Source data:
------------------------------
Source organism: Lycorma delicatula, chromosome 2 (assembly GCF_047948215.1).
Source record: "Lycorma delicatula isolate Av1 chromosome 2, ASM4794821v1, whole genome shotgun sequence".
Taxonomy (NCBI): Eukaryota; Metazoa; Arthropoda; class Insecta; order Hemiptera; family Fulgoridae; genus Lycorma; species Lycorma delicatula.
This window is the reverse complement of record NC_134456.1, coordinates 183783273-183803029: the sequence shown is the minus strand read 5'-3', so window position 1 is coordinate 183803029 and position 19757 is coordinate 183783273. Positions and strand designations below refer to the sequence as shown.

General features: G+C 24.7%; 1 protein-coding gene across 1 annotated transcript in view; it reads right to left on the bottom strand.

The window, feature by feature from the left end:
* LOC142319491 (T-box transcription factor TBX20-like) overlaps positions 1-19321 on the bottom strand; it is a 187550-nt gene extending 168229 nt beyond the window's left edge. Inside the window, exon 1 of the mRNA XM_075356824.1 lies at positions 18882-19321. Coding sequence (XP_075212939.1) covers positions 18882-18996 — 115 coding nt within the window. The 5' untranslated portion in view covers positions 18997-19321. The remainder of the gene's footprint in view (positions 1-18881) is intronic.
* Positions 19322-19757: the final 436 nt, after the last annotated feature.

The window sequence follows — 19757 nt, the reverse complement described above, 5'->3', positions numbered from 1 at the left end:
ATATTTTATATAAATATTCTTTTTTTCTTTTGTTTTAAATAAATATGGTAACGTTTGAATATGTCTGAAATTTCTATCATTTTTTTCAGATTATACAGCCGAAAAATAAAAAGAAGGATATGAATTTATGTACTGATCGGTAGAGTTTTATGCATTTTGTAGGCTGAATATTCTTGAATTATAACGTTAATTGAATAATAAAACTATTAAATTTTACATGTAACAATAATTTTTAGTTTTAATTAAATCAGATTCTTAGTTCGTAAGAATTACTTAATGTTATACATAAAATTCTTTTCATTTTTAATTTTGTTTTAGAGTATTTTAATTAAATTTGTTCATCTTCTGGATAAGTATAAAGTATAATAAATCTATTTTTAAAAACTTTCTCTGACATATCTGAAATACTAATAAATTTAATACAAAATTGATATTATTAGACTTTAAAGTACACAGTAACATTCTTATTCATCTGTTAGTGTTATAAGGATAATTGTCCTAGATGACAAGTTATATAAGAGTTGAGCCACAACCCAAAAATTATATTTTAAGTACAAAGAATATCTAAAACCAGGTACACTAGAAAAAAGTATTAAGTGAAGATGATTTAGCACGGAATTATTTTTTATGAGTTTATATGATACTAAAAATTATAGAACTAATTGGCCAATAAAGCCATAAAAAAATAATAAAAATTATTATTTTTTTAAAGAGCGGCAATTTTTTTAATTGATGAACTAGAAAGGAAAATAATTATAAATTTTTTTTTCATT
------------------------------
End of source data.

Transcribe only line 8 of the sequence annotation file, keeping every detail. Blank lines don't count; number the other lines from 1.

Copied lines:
* Positions 19322-19757: the final 436 nt, after the last annotated feature.